The United States has granted Sri Lanka US$ 2.1 million to set up a state-of-the-art DNA crime laboratory at the country's Government Analyst's Department of the Ministry of Justice. The program will provide Sri Lankan citizens with greater access to justice by enhancing legitimate prosecutions of criminals.
A U.S. laboratory using DNA testing has confirmed the identification of nine Juárez women whose remains were found in the Valley of Juárez a year ago, Chihuahua authorities say. The remains identified were parts of 15 samples sent to the Bode Technology Laboratory in Lorton, Va., by the Chihuahua Special Prosecution Office for Crimes Against Women.
The doctor whose autopsy of a stillborn baby resulted in manslaughter charges against the mother is disgraced former Tennessee Medical Examiner Bruce Levy. Levy had determined Nina Buckhalter’s methamphetamine use caused her stillbirth based on the drug’s presence in the fetus. He’d further determined the manner of death as homicide. But Levy now says the autopsy report has obvious holes.
It has been announced that samples taken from Syrian civilians had been tested in the UK for the presence of chemical weapons. Sarin was detected – what is it and how did they test for it? There are various analytical methods appropriate for the analysis the most widely used would be gas chromatography-mass spectrometry or liquid chromatography-mass spectrometry.
Evidence from thousands of open rape cases that was found at a police storage facility in Detroit would get DNA testing under a $4 million funding plan announced by Michigan state and county officials. The funding, which requires state legislative approval, would be "a down payment" for processing more than 11,000 rape kits dating back as much as 25 years.
An Urban Institute study funded by the National Institute of Justice found that arrestee DNA laws across 28 states vary widely, their implementation can be costly, and their impact on crime solving is uncertain. Implementation of arrestee DNA laws is shaped by state-specific provisions about who is eligible for DNA collection, when DNA is collected and the process of removing DNA profiles from federal and state databases.
A chemical that’s often the key ingredient in improvised explosive devices (IEDs) can be quickly and safely detected in trace amounts by a new polymer created by a team of Cornell chemists. The polymer, which potentially could be used in low-cost, handheld explosive detectors and could supplement or replace bomb-sniffing dogs, was invented in the lab of William Dichtel, assistant professor of chemistry and chemical biology.
Five people whose skeletal remains were found in a remote Arizona smuggling corridor are thought to have been homicide victims from Mexico or Central America who were shot or beaten to death, authorities say. Border Patrol agents discovered the five sets of human remains a week ago.
Rodney Spangler’s blood waited a decade to rat him out. Erin Simms had never heard of Spangler back in 2003 when she caught a church burglar as a detective at Lincoln Police Department. Simms arrested the burglar, and checked a similar case to see if her guy cut himself when he broke into a nearby church that was also burglarized. She ran her suspect’s DNA against blood found at the scene. No dice. The blood didn’t match.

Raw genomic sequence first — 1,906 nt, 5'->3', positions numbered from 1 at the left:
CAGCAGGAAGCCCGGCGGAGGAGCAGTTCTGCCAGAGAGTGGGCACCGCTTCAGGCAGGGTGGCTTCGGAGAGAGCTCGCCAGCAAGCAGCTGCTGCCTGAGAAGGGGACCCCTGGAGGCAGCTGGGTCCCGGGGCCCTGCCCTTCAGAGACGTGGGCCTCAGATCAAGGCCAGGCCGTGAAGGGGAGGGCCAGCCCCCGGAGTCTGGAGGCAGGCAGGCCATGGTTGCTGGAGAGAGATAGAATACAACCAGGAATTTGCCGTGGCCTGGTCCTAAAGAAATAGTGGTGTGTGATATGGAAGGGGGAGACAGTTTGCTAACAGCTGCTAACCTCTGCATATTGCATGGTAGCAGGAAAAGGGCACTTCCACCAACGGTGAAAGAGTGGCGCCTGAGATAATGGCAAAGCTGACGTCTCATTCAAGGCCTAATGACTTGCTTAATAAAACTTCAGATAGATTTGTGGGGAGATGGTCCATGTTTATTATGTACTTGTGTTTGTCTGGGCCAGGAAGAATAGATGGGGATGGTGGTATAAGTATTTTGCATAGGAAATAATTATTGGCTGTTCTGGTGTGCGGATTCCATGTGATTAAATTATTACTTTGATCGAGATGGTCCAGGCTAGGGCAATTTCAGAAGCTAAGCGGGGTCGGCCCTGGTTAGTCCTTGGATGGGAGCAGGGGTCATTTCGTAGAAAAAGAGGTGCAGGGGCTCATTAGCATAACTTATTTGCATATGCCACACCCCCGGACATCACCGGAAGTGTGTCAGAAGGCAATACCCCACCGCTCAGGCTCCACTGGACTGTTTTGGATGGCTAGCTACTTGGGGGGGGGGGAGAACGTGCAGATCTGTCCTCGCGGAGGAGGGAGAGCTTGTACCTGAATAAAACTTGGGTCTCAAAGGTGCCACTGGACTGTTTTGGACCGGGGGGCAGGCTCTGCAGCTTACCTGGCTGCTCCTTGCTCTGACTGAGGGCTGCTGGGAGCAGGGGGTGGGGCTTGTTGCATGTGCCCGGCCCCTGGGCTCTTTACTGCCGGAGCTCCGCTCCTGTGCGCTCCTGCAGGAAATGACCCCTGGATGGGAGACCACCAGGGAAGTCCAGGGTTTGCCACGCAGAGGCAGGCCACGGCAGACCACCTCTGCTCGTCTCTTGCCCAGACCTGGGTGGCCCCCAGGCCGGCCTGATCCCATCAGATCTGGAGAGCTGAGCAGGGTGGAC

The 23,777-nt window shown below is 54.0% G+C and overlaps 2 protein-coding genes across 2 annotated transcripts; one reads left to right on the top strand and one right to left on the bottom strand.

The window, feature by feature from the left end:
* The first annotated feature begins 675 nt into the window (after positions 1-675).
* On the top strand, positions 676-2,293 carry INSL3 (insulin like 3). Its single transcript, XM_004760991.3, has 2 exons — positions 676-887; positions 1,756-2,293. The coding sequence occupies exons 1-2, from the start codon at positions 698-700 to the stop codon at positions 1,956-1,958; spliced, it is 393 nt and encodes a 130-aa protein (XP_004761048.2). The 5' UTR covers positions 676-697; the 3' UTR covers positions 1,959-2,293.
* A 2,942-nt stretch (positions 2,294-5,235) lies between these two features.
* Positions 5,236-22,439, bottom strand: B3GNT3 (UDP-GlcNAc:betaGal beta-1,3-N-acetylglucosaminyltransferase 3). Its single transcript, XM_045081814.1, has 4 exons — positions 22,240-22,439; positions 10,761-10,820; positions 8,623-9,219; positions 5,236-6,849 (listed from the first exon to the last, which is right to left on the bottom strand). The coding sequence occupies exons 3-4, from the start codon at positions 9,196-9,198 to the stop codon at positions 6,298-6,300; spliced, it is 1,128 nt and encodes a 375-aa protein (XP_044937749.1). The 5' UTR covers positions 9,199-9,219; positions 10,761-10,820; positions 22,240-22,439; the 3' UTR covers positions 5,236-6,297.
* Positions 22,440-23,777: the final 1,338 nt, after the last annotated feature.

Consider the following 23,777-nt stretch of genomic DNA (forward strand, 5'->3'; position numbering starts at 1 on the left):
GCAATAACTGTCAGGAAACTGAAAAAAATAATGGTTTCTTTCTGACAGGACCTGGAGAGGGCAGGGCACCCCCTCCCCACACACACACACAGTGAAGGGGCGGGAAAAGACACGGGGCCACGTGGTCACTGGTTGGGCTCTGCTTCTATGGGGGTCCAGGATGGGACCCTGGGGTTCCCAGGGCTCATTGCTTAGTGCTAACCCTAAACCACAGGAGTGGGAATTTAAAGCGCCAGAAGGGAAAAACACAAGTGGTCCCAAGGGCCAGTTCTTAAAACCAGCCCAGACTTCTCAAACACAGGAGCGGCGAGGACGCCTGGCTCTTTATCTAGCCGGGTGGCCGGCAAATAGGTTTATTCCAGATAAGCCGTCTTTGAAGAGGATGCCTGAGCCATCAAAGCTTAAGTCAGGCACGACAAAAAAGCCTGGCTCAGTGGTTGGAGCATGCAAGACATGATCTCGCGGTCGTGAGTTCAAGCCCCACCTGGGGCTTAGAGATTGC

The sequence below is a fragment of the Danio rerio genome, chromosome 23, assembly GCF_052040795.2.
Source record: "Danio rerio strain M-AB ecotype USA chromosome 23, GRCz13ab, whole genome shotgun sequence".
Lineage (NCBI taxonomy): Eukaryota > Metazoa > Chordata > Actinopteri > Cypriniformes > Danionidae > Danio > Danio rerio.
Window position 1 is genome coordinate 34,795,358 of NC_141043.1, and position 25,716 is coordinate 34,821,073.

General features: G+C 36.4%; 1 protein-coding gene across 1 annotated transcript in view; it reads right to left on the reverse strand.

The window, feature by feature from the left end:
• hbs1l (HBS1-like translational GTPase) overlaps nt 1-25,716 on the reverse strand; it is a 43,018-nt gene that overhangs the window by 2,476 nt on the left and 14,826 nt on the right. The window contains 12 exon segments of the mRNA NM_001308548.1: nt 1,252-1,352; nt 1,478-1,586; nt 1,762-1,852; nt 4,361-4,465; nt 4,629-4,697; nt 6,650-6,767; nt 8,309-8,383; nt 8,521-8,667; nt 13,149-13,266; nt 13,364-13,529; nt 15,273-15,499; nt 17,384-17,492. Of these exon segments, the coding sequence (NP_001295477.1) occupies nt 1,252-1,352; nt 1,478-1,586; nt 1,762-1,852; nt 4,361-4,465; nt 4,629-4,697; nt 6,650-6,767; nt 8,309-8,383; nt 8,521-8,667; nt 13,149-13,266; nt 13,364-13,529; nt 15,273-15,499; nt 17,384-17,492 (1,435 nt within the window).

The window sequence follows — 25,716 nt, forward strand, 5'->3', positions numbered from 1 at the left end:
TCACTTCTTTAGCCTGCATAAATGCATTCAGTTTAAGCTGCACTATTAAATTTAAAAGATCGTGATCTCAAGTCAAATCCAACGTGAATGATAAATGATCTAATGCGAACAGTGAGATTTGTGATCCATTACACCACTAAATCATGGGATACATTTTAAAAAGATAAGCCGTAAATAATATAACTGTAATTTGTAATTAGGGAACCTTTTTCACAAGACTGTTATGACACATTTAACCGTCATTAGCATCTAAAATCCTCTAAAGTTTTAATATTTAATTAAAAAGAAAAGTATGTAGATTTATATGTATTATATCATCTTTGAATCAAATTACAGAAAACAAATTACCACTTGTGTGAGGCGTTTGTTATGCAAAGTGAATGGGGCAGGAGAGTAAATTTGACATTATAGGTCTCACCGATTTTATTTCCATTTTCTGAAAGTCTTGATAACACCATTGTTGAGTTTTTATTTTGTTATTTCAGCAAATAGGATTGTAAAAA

Texas’ highest criminal court acquitted Megan Winfrey, ruling that the dog scent evidence prosecutors used against her was insufficient. Now, she faces the challenge of starting a life as a single parent. She has had no job training, and has a capital murder conviction on her record.
The U.S. Supreme Court's decision upholding the right of authorities to take DNA from people when they are arrested only partially assures that California's DNA collection program will survive court challenges, experts say. Challenges of the California program are pending in the California Supreme Court and the U.S. 9th Circuit Court of Appeals.
The Supreme Court gave the OK to the controversial practice of cops collecting DNA samples from crime suspects under arrest. In a 5-4 ruling, the justices decided that swabbing a person’s cheek prior to their conviction of any crime did not constitute an unreasonable search. Justices voting in the majority compared DNA collection to a more advanced version of fingerprinting.
Just as a person's fingerprints and DNA are unique, so are a person's feet. They are not only unique in size, but also in shape. Features such as a high bridge, flat feet, bunions or long toes all contribute to making feet unique. It is a known fact that shoe and footprints left behind at a crime scene can provide vital evidence.
A combination of old school detective techniques paired with the latest in DNA profiling and quick computer analysis of social media sites and cell phones led investigators to the man they believe killed 15-year-old Nichole Cable in less than a week. The Cable case is a prime example of how state and local agencies work together to solve major crimes in Maine.
The Forensic and Investigative program and the Texas A&M Engineering Extension Service extends their congratulations to four students that received their Forensic Technician certificates. Three seniors received the certificates after completing both the required Latent Print Processing and Crime Scene Investigation techniques workshops offered by TEEX’s Texas Forensic Science Academy.